By Crispian Balmer and Dominic Evans
BEIRUT, March 15 (Reuters) - Syria marked the first anniversary on Thursday of an increasingly bloody uprising against President Bashar al-Assad, with recent army gains unlikely to quell the revolt and no diplomatic solution in sight.
Official media announced government forces had cleared "armed terrorists" from the northwestern city of Idlib and said supporters of Assad would hold rallies across Syria.
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But opponents of Assad's regime show no sign of backing down and there were reports of continuing clashes in areas around Idlib, as well as close to the central city of Homs, which has been pummeled by the army in recent weeks.
Amid dire warnings that Syria is sinking into a protracted civil war, the U.N.-Arab League envoy Kofi Annan has demanded further clarification from Damascus over its response to proposals aimed at ending the violence.
He is due to report back to a divided U.N. Security Council on Friday. Russia and China remain behind a defiant Assad while exasperated Western powers push for regime change.
The United Nations estimates that more than 8,000 people, mostly civilians, have died in the fighting. Some 230,000 Syrians have been displaced from their homes, including 30,000 who have fled abroad, raising the prospect of a refugee crisis.
Turkey said 1,000 refugees had crossed into Turkey from Syria in the last 24 hours, bringing the total of registered Syrian refugees in Turkey to some 14,000.
An official said: "We expect this to continue as long as the operation goes on in Idlib."
Britain's Guardian newspaper has published what it believes to be genuine emails sent and received by Assad and his wife between June and February.
The emails appeared to show that Assad had taken advice from Iran on countering the uprising, that he had branded some of his promised reforms as "rubbish", and that his wife had placed orders for expensive overseas goods as the violence escalated.
As the anniversary of the uprising approached, the Syrian army appeared to step up its offensive against rebel strongholds, regaining Homs and sending tanks into the southern town of Deraa, the cradle of the rebellion.
They also pounded Idlib with artillery in recent days before sending in troops to regain control of the city, which had been a bastion for the Free Syria Army -- a disparate collection of lightly armed militants led by deserters.
"Security and peace of mind returned to the city of Idlib after authorities cleared its neighbourhoods of armed terrorist groups which had terrorised citizens," the state news agency Sana reported on Thursday.
The British-based Syrian Observatory for Human Rights said pockets of resistance remained in Idlib. "The army has control of the main streets but not the alleyways and side roads," said Rami Abdulrahman, who relies on a network of Syrian residents for his information.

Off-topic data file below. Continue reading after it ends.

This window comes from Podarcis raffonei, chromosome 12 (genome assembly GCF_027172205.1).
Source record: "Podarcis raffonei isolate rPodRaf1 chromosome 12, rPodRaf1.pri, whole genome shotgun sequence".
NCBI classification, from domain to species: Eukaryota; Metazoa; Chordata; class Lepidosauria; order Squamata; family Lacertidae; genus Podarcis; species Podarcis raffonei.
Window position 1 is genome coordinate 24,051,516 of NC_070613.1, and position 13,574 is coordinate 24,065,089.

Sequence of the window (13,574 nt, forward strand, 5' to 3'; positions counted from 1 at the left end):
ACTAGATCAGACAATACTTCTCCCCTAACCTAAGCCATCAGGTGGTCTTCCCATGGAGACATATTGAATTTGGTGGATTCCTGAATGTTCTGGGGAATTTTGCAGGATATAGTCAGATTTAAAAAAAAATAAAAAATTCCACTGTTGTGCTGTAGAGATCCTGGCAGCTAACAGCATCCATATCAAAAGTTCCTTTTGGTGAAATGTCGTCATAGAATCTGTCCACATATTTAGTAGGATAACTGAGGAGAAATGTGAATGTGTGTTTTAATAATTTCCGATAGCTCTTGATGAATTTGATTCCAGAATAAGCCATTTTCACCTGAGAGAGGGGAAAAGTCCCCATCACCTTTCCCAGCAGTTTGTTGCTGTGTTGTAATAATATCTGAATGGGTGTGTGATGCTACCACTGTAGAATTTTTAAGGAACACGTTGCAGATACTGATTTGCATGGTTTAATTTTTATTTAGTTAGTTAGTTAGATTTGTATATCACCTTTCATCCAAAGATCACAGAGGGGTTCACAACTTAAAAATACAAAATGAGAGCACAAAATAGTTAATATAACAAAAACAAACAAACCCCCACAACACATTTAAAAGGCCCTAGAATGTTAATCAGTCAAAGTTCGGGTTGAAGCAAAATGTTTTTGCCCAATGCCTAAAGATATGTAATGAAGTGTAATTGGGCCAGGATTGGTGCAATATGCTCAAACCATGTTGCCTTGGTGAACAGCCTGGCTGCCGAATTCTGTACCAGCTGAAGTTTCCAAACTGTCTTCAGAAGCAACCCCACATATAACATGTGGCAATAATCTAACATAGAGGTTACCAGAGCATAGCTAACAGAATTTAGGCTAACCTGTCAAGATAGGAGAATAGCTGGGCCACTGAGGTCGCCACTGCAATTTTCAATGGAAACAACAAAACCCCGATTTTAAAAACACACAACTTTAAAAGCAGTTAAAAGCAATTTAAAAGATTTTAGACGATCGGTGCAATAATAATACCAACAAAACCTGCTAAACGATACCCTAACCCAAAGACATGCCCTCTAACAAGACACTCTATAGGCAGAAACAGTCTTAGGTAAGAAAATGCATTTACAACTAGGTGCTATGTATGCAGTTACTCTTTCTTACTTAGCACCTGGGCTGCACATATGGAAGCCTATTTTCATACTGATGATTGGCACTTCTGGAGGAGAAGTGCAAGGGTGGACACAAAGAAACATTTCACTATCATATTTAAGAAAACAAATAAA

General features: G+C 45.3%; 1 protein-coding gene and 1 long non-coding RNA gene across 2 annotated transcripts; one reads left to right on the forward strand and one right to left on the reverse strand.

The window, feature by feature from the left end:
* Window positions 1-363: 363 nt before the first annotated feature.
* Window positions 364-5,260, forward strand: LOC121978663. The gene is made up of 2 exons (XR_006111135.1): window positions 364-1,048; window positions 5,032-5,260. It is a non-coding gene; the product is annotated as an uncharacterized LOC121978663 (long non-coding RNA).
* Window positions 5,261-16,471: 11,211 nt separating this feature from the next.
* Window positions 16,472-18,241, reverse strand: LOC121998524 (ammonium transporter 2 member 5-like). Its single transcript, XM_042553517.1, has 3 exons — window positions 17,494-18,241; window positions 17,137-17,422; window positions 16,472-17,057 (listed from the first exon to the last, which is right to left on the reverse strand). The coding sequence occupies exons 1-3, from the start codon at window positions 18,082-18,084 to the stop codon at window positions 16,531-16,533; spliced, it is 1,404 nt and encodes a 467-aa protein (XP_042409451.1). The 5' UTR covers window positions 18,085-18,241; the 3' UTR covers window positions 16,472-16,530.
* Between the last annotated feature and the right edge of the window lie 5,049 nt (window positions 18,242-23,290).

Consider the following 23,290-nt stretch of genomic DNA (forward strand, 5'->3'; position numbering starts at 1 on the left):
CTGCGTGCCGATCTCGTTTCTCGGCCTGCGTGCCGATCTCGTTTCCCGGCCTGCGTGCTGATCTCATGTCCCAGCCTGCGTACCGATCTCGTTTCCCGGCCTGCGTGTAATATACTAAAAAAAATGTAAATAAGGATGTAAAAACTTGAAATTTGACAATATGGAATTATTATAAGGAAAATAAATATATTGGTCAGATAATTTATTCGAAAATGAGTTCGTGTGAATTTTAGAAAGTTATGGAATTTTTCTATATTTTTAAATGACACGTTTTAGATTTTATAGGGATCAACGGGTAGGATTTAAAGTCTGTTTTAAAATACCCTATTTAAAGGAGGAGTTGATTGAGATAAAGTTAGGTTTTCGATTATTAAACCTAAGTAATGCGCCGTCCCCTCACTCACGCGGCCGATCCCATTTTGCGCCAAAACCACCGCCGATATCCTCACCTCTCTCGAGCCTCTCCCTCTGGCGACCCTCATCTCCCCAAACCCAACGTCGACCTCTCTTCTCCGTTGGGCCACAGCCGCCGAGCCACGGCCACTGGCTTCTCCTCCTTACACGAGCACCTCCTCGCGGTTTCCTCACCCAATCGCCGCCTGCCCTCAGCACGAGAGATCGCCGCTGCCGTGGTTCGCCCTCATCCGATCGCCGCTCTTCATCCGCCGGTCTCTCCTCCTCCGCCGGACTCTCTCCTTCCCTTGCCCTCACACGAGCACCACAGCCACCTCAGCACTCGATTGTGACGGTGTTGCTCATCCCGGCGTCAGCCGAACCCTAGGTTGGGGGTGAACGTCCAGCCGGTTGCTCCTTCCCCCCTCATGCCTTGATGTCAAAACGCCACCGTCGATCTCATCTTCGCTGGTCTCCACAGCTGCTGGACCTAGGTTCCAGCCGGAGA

Reports from Syria cannot be independently verified as the authorities deny access to rights groups and journalists.
Syrian state television said there would be a "Global March for Syria" to honour those killed by the rebels and video footage showed crowds gathering in a central Damascus square.
The government has blamed foreign powers and "terrorists" for the chaos and say 2,000 soldiers have died in the conflict.
Assad confidently predicted at the start of 2011 that Syria was immune from the "Arab Spring", in which the autocratic leaders of Tunisia, Egypt, Libya and Yemen were swept from power.
But on March 15, a few dozen protesters braved the streets of Damascus to call for more freedom. Days later riots broke out in Deraa, on the border with Jordan, to protest against the torture of local boys caught writing anti-government graffiti.
A contact in Deraa told Reuters most schools and shops in the main commercial area were closed on Thursday, with hundreds of security forces patrolling the streets. State employees were being ordered to stage a pro-Assad rally, residents said.
Despite a crumbling economy and tightening sanctions, Assad still seems to have significant support within Syria, notably in its two top cities -- Damascus and Aleppo. Its main ally Iran also remains supportive.
But it faces increasing international isolation. On Wednesday, Saudi Arabia and Italy announced they were withdrawing their ambassadors from Damascus.
Diplomats say the fighting is developing along sectarian lines. The Sunni Muslim majority, who make up 75 percent of the population of 23 million, is at odds with Assad's Alawite sect, which represents 10 percent but controls the levers of power.
Other minorities, such as the Christians, are sticking with Assad for fear of reprisals should he be ousted, analysts say.
"The strategy of the regime is civil war, after it failed to silence the people. So it's trying to protect its future by moving toward dividing the country," said Najati Tayyara, a veteran dissident and Sunni liberal who has fled to Jordan.